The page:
Things went downhill in November when my mother was hospitalized.  I should have seen in coming, but I buried my head in the sand like the proverbial ostrich.  Three days in the hospital, from which there was no diagnosis (that I saw...and I went through all the paperwork) and 5 different medication.  (One which was for depression...which I don't think she really was, but it did make her have hallucinations.  Thank you Mirtazapine!) She was released late on Tuesday afternoon (family friends picked her up and I'm pretty sure no one asked if there was anyone who could help her at home) and I went down the next day (again) to see how things were.  It was clear that my mother could not take care of my father (who had other health issues...read my posts from December of 2020).  To be brutally honest, when my mother was released from the hospital she was barely able to take care of herself.  One of the medications she had been given (for depression and anxiety...maybe she had a little of both due to circumstances but I truly do not think she needed or need medication for that) had side effects that made her constantly sleepy, confused and hallucinations.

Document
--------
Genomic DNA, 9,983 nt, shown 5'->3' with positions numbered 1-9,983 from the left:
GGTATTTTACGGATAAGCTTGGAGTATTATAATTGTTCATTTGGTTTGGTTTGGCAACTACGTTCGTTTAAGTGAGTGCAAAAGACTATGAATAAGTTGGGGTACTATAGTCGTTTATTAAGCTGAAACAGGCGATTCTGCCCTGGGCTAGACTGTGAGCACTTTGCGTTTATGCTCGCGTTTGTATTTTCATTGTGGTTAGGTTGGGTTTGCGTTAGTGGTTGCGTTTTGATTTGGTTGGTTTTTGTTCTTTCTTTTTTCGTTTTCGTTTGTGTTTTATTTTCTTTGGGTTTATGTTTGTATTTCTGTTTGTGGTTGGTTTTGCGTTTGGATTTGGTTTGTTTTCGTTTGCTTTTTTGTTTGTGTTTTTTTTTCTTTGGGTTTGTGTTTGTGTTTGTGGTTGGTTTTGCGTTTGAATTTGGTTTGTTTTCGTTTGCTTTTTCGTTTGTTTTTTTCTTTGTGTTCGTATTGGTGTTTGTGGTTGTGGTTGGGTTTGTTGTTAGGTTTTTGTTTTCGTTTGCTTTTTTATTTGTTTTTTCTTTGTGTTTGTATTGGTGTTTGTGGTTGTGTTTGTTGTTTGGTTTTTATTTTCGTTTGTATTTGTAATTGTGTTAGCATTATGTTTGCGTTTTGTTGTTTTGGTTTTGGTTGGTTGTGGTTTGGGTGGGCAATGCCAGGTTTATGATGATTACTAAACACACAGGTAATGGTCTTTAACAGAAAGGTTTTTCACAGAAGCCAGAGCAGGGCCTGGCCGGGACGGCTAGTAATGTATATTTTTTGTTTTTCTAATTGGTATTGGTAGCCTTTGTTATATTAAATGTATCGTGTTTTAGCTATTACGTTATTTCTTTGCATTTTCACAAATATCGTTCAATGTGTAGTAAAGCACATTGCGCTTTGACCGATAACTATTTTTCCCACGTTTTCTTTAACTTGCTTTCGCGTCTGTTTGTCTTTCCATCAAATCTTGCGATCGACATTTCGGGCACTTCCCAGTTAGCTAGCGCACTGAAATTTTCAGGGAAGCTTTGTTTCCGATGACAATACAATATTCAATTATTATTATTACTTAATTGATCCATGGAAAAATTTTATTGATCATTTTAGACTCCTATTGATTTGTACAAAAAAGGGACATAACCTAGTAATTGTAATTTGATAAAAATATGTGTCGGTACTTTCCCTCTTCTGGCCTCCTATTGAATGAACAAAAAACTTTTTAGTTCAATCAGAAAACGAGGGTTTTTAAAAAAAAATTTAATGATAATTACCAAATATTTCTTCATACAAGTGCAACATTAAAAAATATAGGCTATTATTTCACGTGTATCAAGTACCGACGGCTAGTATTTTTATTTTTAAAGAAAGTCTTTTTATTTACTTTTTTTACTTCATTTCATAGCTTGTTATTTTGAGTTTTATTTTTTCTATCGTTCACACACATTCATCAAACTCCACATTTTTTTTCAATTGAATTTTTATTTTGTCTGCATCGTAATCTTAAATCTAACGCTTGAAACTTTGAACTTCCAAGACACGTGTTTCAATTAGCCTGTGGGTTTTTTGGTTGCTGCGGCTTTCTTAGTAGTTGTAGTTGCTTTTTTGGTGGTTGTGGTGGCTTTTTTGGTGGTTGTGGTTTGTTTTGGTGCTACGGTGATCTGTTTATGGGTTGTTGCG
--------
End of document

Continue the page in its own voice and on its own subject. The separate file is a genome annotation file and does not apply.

Things had changed; they had changed rapidly. My parents had gone from living independently to needing some assistance (a wonderful caregiver who came in for 2 hours several nights a week) to needing a live in.  All of this within the span of 2 months.  Which was indeed a blessing, especially when my son (and by extension my husband and myself) got hit with Covid right before Christmas.   (Hubby and I did not get tested because we knew that if my son's test came back positive we would be positive too.)